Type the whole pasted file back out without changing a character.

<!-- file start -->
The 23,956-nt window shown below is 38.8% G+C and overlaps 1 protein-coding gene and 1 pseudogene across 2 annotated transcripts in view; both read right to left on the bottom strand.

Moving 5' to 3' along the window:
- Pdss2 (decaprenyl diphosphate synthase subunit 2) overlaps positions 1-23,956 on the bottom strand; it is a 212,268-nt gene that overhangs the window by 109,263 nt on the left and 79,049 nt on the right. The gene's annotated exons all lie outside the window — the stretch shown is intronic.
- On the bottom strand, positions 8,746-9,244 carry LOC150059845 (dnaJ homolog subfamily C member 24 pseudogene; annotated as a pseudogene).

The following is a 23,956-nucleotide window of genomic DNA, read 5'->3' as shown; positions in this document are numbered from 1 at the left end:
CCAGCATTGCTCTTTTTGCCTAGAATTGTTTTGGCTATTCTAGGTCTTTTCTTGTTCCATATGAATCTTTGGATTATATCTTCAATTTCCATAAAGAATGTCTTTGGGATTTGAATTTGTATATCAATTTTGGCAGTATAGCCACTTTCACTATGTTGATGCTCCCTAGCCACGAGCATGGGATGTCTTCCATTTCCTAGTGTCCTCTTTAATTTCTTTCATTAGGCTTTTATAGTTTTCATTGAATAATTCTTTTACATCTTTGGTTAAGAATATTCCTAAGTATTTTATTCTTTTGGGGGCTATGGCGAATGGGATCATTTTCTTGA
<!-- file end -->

The 23,956-nt window shown below is 38.8% G+C and overlaps 1 protein-coding gene and 1 pseudogene across 2 annotated transcripts in view; both read right to left on the bottom strand.

Moving 5' to 3' along the window:
- Pdss2 (decaprenyl diphosphate synthase subunit 2) overlaps positions 1-23,956 on the bottom strand; it is a 212,268-nt gene that overhangs the window by 109,263 nt on the left and 79,049 nt on the right. The gene's annotated exons all lie outside the window — the stretch shown is intronic.
- On the bottom strand, positions 8,746-9,244 carry LOC150059845 (dnaJ homolog subfamily C member 24 pseudogene; annotated as a pseudogene).

The following is a 23,956-nucleotide window of genomic DNA, read 5'->3' as shown; positions in this document are numbered from 1 at the left end:
CCAGCATTGCTCTTTTTGCCTAGAATTGTTTTGGCTATTCTAGGTCTTTTCTTGTTCCATATGAATCTTTGGATTATATCTTCAATTTCCATAAAGAATGTCTTTGGGATTTGAATTTGTATATCAATTTTGGCAGTATAGCCACTTTCACTATGTTGATGCTCCCTAGCCACGAGCATGGGATGTCTTCCATTTCCTAGTGTCCTCTTTAATTTCTTTCATTAGGCTTTTATAGTTTTCATTGAATAATTCTTTTACATCTTTGGTTAAGAATATTCCTAAGTATTTTATTCTTTTGGGGGCTATGGCGAATGGGATCATTTTCTTGA